My kids love to eat French fries, so we’ve made sure to teach them about how fries come from potatoes. And, if you’re an adult, then my kids’ question might sound strange, but for kids, it’s a totally normal question: Do potatoes grow on trees?
Potatoes do not grow on trees but are root-like tuber that grows underground. Potatoes grow best in rich, soft, well-drained soil so they have room to expand. French fried potatoes (AKA fries) also don’t grow on trees.
Although you might well have known that it’s safe to say that many of us aren’t experts on the agricultural world, and there’s certainly some interesting information out there. Here’s everything you need to know about growing America’s most eaten type of produce!
Does a Potato Grow on Trees?
Potatoes don’t grow on trees but are root vegetables. This means that they grow at the bottom of the plant, under the soil, and are dug up rather than plucked from a tree.
Technically, potatoes aren’t even roots, but the stems of the plant. The stems grow out underneath the soil, and as the plant grows the stems thicken into the delicious yellow tubers that we all love to eat!
Read on to find out more about exactly how potatoes grow, where they grow, and how to do it yourself.
Where Do Potatoes Like to Grow?
Potatoes grow best in conditions with water and sunlight (ideally at least 8 hours a day). Less than this and they will struggle to grow. Geographically, this means potatoes grow best in climates with moderate rainfall but not extreme temperature change.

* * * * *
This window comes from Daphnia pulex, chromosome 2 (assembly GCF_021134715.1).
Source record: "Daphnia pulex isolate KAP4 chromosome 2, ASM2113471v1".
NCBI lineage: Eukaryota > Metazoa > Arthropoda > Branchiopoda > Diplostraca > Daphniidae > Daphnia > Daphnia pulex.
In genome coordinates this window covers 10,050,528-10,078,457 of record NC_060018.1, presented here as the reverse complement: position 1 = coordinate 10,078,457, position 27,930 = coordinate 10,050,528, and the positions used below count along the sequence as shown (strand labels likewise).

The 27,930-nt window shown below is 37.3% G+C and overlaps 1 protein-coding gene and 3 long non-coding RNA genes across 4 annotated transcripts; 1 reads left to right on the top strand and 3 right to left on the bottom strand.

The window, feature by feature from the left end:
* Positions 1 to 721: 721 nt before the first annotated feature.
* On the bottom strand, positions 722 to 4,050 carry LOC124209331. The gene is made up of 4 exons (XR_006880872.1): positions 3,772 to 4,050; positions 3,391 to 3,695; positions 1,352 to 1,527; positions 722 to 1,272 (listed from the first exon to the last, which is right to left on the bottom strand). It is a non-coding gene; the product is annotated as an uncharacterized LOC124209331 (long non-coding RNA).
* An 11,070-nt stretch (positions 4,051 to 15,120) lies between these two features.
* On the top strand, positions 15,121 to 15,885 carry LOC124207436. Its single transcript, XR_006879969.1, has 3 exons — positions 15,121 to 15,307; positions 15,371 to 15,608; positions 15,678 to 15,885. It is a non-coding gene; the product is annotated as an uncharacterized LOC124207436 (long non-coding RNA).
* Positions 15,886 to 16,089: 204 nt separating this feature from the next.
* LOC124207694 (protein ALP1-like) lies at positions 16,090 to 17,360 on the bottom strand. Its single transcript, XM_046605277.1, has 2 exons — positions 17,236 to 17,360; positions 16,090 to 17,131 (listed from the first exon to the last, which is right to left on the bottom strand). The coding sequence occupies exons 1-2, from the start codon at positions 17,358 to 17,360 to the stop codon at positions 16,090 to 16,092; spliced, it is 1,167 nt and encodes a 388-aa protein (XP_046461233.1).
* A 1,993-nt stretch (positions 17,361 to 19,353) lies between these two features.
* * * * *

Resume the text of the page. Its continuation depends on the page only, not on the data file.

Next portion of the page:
Potatoes are grown all over the world, although they are more of a traditional staple in the diet of western cultures than those in Africa or Asia. In the US, we grow them in every state, although half of our potato produce comes from just ten states.
Most potatoes come from these 10 states: Idaho, Washington, Wisconsin, North Dakota, Colorado, Oregon, Maine, Minnesota, California, and Michigan – just in case you were wondering.
If you’re thinking more about where to put them in your garden, then it’s not too complicated. You’ll just need to put them somewhere they can receive water (or water them yourself), and most importantly have access to full sun (which is 8+ hours of sunlight a day).
Bear in mind that an area with sunlight in the morning doesn’t necessarily have sunlight in the afternoon, and vice versa! The best way to guarantee sunlight all day and all year round is to have them in a spacious part of the garden unobstructed by trees or buildings.
How Do Potatoes Grow?
Potatoes grow from a root (technically, a stem), placed in the soil. They grow under the soil, although they have been left above ground. Once potatoes are ready, they are harvested for eating.
Potatoes grow first by extending their thin stems underground. When the plant receives the water as well as sunlight on its leaves, it can create its own food via photosynthesis, just like other plants. This energy is made into starch, which in turn thickens the stems into potatoes as we know them!